Fans of the game say it is possible to be critical of FIFA while loving the World Cup matches, but that is analogous to claiming one is a fan of the circus while heaping hate on Ringling Bros. and Barnum & Bailey. It is the very fan base of this single tournament that keeps the pressure on to make the World Cup such a parasitic institution, and watching the games legitimizes the institution, not just the sport.
3. It is nationalist, and by extension, racist.
Like most high-profile international sporting events, the World Cup relies on fans identifying with their nations, many literally painting their faces the colors of their respective flags. As a child, the favorite sport of my family and friends was cricket, and that sport’s major tournaments are tainted by a similarly nationalist fervor. Friends from different countries whose teams played one another, such as India and Pakistan, would routinely undermine their friendships in favor of nationalist rivalries when the matches began. I hated seeing that animosity in the context of cricket, and it is no less disgusting to watch this year’s World Cup generate similar feuds.
True, in some cases, nationalist pride can help a country overcome internal political issues as last year’s Afghan soccer team showed. But since when is a soccer team’s unity a good enough substitute for real peace in a nation where decades of war has destroyed institutions, fostered grinding poverty and created a nexus for violence?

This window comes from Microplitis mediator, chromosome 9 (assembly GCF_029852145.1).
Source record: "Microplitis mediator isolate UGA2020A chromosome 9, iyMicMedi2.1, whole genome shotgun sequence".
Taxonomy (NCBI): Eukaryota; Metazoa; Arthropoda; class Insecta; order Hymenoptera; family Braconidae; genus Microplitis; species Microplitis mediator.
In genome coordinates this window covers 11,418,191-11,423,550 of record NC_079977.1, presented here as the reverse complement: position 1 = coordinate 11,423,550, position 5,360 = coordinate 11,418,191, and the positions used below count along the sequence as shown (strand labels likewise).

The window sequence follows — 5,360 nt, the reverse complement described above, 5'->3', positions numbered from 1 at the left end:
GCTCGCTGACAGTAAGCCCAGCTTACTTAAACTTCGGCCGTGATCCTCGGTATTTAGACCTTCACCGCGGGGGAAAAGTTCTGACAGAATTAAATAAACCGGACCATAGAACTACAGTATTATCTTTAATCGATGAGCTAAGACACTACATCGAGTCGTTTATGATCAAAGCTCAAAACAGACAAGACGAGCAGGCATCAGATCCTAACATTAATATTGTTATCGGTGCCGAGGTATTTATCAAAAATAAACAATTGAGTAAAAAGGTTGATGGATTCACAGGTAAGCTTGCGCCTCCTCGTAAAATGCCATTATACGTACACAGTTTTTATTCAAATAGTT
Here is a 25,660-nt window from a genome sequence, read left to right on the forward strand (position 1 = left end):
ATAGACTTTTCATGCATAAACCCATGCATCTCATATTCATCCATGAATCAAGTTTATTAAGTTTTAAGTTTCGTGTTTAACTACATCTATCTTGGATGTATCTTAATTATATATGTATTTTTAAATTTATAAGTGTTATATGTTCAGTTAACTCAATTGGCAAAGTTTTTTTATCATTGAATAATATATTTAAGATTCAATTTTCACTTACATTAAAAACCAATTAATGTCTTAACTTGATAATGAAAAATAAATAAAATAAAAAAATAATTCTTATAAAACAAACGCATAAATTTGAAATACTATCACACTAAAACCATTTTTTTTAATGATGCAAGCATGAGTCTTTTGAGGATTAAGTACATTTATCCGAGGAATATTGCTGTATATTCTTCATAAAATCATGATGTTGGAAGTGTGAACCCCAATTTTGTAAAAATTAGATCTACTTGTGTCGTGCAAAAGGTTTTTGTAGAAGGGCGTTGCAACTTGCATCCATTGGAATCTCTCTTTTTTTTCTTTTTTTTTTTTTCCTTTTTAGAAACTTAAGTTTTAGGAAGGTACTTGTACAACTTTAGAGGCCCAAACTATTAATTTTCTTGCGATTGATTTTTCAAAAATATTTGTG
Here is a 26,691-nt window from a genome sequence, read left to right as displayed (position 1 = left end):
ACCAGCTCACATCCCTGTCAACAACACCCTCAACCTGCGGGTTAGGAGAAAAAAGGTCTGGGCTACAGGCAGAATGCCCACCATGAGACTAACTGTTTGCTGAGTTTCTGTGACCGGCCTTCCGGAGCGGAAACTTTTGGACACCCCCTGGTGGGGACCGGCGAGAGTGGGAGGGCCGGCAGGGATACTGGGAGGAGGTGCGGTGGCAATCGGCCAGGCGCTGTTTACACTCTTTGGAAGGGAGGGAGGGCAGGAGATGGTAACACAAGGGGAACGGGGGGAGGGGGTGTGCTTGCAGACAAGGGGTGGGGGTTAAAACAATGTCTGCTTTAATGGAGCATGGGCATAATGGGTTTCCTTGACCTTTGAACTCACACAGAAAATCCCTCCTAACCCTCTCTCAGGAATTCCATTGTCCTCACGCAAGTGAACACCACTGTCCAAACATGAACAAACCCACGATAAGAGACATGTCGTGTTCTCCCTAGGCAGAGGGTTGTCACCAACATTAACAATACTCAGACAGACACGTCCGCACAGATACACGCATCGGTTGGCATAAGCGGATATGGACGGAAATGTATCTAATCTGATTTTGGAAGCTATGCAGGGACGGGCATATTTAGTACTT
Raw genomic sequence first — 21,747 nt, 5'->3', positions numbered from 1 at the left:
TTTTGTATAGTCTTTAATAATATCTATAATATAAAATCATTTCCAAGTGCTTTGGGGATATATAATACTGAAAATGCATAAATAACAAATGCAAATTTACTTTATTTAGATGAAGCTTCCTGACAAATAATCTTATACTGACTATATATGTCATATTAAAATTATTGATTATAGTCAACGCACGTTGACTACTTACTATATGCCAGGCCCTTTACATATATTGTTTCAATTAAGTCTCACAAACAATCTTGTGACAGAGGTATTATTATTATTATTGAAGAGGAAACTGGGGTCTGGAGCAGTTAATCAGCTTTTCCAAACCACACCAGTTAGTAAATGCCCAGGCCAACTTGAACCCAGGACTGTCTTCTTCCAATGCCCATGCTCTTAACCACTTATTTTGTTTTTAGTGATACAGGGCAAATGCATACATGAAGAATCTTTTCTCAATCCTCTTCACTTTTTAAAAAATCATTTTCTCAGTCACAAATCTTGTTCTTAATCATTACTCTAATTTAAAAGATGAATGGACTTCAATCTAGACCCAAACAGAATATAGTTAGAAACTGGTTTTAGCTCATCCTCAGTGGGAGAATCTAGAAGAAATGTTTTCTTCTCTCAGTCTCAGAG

Nationalist tendencies among soccer fans are also on display when historical political relations are challenged on the field. Foreign Policy points out how “international football has few features more defining than the grudge match: that contest where the opponents brought together have a particularly seething historical enmity.” While it is certainly satisfying to see the team of a former colony beat its onetime colonial master on a soccer field, a World Cup match is simply not a good enough substitute for real justice.
Nationalism is based on the premise that one’s country is superior to others’—a sentiment consistent with racism. It should come as no surprise then, that the nationalist fervor of the World Cup has brought out the racists in full force, as seen at Russia’s match against South Korea and Croatia’s game against Brazil. During both those contests, neo-Nazis in the crowd displayed fascist symbols on their banners. Two Argentine soccer fans were reportedly arrested for taunting Brazilian players as “little monkeys.” And perhaps most egregious of all are the instances of German fans wearing blackface to mimic Ghanaian players at a match between the two countries. In all these examples, it has been the fans who were responsible rather than FIFA, which claims it has a zero-tolerance policy on racism.
4. It is a celebration of manhood. By extension, it generates sexism and homophobia.
It is an obvious fact but worth stating anyway. Billions of women, men and children around the world are watching a total of 736 men (32 teams of 23 players each) kick a ball around a field. Yes, Women’s World Cup soccer is popular too, but not nearly as popular as men’s. In fact, note that the men’s team grabs the default name of “World Cup,” while the women’s version of the same sport is qualified by their gender.
One female journalist writing in The Guardian newspaper said, “Men’s football is loved … simply because the players are men, and men like watching other men play football, and what men like to do and like to watch is, de facto, culturally important. Even the fact the men’s World Cup is not explicitly stated to be a men’s competition erases women.”
Women comprise only three out of 28 members on FIFA’s executive committee, and one survey of women working in the world of soccer found a whopping two-thirds of respondents said they had experienced gender discrimination in the workplace.